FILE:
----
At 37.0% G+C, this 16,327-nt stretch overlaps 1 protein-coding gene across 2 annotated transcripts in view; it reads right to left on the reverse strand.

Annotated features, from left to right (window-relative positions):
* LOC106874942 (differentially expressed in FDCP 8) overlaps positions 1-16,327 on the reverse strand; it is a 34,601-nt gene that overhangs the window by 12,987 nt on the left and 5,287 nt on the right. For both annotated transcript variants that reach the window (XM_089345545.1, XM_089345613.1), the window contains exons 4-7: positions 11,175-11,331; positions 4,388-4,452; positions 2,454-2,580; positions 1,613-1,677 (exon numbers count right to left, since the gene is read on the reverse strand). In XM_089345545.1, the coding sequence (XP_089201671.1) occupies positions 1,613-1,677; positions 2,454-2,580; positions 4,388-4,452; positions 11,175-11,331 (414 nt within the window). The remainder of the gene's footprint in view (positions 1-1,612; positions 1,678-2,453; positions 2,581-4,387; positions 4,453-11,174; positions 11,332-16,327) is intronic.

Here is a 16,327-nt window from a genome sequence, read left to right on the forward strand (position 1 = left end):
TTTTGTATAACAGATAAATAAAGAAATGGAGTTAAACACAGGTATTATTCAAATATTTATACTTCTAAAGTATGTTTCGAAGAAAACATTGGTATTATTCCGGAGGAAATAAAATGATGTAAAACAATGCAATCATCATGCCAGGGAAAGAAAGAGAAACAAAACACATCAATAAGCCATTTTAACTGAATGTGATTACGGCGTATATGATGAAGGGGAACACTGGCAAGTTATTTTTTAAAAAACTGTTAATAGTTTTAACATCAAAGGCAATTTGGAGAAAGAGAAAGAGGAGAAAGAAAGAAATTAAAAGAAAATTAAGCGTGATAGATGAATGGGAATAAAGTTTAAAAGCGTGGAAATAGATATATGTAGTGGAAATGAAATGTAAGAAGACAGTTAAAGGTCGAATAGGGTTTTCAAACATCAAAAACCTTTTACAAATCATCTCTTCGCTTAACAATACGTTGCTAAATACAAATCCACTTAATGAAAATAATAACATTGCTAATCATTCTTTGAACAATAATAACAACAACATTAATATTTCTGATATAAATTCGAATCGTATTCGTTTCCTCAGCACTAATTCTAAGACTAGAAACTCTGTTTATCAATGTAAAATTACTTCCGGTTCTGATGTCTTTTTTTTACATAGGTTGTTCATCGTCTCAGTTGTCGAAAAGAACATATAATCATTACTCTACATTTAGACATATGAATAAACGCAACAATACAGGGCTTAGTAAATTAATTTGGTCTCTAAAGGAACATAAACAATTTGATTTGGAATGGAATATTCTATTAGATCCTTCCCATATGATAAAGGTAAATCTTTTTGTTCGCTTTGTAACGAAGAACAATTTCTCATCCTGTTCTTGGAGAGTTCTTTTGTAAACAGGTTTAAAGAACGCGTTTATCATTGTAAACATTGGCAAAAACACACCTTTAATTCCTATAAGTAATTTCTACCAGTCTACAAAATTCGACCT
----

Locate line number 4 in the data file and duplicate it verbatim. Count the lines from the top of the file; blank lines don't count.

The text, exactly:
Here is a 16,327-nt window from a genome sequence, read left to right on the forward strand (position 1 = left end):